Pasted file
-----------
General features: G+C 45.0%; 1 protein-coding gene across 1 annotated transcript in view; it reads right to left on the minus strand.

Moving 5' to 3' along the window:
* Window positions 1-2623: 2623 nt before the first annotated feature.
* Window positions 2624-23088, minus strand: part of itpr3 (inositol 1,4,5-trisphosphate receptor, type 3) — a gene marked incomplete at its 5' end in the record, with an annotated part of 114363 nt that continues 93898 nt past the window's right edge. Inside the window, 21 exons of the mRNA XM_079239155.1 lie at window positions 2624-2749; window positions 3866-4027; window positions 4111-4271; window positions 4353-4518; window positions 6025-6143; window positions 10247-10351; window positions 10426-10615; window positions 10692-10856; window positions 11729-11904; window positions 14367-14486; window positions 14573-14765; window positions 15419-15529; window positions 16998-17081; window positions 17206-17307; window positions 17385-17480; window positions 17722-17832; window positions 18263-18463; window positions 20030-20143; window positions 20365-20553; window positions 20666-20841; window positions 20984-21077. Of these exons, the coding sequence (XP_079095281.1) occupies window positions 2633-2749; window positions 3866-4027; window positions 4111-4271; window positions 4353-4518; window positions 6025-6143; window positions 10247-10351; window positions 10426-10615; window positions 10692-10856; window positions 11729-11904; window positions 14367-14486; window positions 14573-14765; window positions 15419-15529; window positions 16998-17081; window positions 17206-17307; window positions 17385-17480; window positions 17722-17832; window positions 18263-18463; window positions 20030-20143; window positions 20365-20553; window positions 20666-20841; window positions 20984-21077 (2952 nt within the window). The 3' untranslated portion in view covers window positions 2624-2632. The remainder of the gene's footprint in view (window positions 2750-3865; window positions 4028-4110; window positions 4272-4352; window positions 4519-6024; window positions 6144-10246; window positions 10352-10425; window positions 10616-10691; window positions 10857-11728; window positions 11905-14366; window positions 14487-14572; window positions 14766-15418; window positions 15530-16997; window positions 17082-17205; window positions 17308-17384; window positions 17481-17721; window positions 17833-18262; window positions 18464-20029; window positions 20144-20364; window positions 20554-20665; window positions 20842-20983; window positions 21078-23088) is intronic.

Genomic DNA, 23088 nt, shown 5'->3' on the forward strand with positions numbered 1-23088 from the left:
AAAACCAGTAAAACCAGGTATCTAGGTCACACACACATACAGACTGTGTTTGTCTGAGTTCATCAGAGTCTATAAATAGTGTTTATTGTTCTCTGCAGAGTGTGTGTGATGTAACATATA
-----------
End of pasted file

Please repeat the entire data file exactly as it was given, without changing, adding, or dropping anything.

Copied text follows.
General features: G+C 45.0%; 1 protein-coding gene across 1 annotated transcript in view; it reads right to left on the minus strand.

Moving 5' to 3' along the window:
* Window positions 1-2623: 2623 nt before the first annotated feature.
* Window positions 2624-23088, minus strand: part of itpr3 (inositol 1,4,5-trisphosphate receptor, type 3) — a gene marked incomplete at its 5' end in the record, with an annotated part of 114363 nt that continues 93898 nt past the window's right edge. Inside the window, 21 exons of the mRNA XM_079239155.1 lie at window positions 2624-2749; window positions 3866-4027; window positions 4111-4271; window positions 4353-4518; window positions 6025-6143; window positions 10247-10351; window positions 10426-10615; window positions 10692-10856; window positions 11729-11904; window positions 14367-14486; window positions 14573-14765; window positions 15419-15529; window positions 16998-17081; window positions 17206-17307; window positions 17385-17480; window positions 17722-17832; window positions 18263-18463; window positions 20030-20143; window positions 20365-20553; window positions 20666-20841; window positions 20984-21077. Of these exons, the coding sequence (XP_079095281.1) occupies window positions 2633-2749; window positions 3866-4027; window positions 4111-4271; window positions 4353-4518; window positions 6025-6143; window positions 10247-10351; window positions 10426-10615; window positions 10692-10856; window positions 11729-11904; window positions 14367-14486; window positions 14573-14765; window positions 15419-15529; window positions 16998-17081; window positions 17206-17307; window positions 17385-17480; window positions 17722-17832; window positions 18263-18463; window positions 20030-20143; window positions 20365-20553; window positions 20666-20841; window positions 20984-21077 (2952 nt within the window). The 3' untranslated portion in view covers window positions 2624-2632. The remainder of the gene's footprint in view (window positions 2750-3865; window positions 4028-4110; window positions 4272-4352; window positions 4519-6024; window positions 6144-10246; window positions 10352-10425; window positions 10616-10691; window positions 10857-11728; window positions 11905-14366; window positions 14487-14572; window positions 14766-15418; window positions 15530-16997; window positions 17082-17205; window positions 17308-17384; window positions 17481-17721; window positions 17833-18262; window positions 18464-20029; window positions 20144-20364; window positions 20554-20665; window positions 20842-20983; window positions 21078-23088) is intronic.

Genomic DNA, 23088 nt, shown 5'->3' on the forward strand with positions numbered 1-23088 from the left:
AAAACCAGTAAAACCAGGTATCTAGGTCACACACACATACAGACTGTGTTTGTCTGAGTTCATCAGAGTCTATAAATAGTGTTTATTGTTCTCTGCAGAGTGTGTGTGATGTAACATATA